Academy of What?

 

It is amazing what my mind can do when left unsupervised.  Some of the things I think should and will remain unspoken, or at least unwritten.  But some random thoughts deserve to be aired, or at least it seems so to me.

I was driving down the road and saw a large sign on a building.  It was one of those moments when you just see the sign in passing out of the corner of your eye because of course you are watching the road. And what I saw, or what my brain thought it saw was: Academy of Marital Arts. I’m sure you can figure out what it actually said.

Now imagine what an academy of marital arts might be.  Listening lessons on one floor, sex on another, how to find common interests in one classroom, compromise in another.  The possibilities are pretty numerous.  And speaking as someone who has ended less than successful marriages, I think such an academy could be very useful.

In fact, I suspect that academies of marital arts might better equip our young for the future. Now understand that I have great respect for academies of martial arts and I completely understand the values they teach; discipline, respect, physical health and so on. But there are many places in our culture that teach, or purport to teach, these or similar values; little league, Boy Scouts, pop warner to name a few.

But just think, did your parents tell you how to be married? Mine surely didn’t.  My father was never married more than, I think, about 6 or 7 years; twice. My mother was able to sustain a little more longevity but has been married four times.  And, sad to say, I am coming up on her fast. But what matters is this: did anyone ever tell you to consider your lover’s needs when enumerating your own, did anyone ever articulate what day to day compromise really looks like, or true and genuine communication?  For most of us, no.

I grant that there are those of you that had wonderful parental or grand parental role models for how to be married. But even for those of you that lucky, it is likely that the world and cultural norms and expectations have shifted so significantly that those models quickly become passé. An educational institution could keep up, maybe.  So despite the usefulness of martial arts, I will continue to hope that somewhere there is an academy of martial arts.

Things Your Father Wants You To Know #1 ~ Get An Education

Your father isn’t a writer, and he isn’t great at words, especially when it comes to his feelings. But he cares about your future more than you can possibly know. It is the great tragedy of his life that he did not get a post-secondary education. He is a very smart guy, and he has spent his life learning things, but many people won’t give him a second look because he doesn’t have a college degree. One of the most important things in his life is that you don’t screw up your chance at education, college and post college, whatever you need to have a better life.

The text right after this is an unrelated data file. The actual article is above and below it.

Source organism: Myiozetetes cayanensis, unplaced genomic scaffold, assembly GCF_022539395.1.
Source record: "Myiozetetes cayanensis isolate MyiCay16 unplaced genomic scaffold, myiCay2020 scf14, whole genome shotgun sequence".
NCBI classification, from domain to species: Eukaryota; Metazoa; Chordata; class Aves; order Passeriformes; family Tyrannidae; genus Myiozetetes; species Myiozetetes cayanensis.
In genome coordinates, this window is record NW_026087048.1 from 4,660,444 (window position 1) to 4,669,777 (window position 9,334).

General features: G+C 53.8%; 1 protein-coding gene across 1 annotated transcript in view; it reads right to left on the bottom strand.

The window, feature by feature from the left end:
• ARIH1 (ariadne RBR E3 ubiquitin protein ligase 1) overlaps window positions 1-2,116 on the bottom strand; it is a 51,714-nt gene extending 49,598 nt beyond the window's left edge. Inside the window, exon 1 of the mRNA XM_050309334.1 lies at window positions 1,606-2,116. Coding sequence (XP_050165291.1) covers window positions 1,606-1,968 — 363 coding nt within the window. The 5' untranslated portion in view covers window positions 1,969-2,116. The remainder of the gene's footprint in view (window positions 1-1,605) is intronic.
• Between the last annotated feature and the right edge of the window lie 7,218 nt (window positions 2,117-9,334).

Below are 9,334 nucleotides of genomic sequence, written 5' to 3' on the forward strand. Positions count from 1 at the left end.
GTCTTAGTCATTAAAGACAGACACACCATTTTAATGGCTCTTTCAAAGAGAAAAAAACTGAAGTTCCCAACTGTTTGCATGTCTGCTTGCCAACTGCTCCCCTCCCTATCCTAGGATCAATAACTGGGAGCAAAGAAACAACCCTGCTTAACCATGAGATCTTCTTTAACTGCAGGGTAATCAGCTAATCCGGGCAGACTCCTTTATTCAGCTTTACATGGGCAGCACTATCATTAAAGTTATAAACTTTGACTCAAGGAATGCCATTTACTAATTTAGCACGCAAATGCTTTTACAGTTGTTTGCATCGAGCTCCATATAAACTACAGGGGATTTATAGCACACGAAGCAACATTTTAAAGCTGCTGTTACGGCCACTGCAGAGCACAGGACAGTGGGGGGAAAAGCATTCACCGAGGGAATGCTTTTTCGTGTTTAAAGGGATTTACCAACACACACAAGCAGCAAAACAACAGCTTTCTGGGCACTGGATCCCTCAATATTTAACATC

Like your immigrant great grandparents who worked liked dogs to provide for their children’s education (an extremely Jewish tradition), your father would do anything to ensure that you get yours. Your father believes, and wants you to understand, that education is the key to a certain kind of life. It is not just the key to financial or work success, it is the key to a certain type of enjoyment of life. Reading, listening to the opinions of experts, researching things you are interested in, generally the acquisition of knowledge, makes life interesting, productive and fulfilling.

This year of all years, you need to step up, do what you need to do to make it happen. Your father and I can only give you moral support, you need to earn your college education, through having the grades for Bright Futures money, through working for what you want your future to be and through just plain working. There have been many opportunities not offerred and dreams unrealized for your father. It is the dream of all parents that their children have more and do better. This is your father’s dream and one he hopes you share. Your father recognizes that it is very difficult for youth to learn from their elders experiences; often needing to make their own mistakes. Some experiences do not need to be repeated.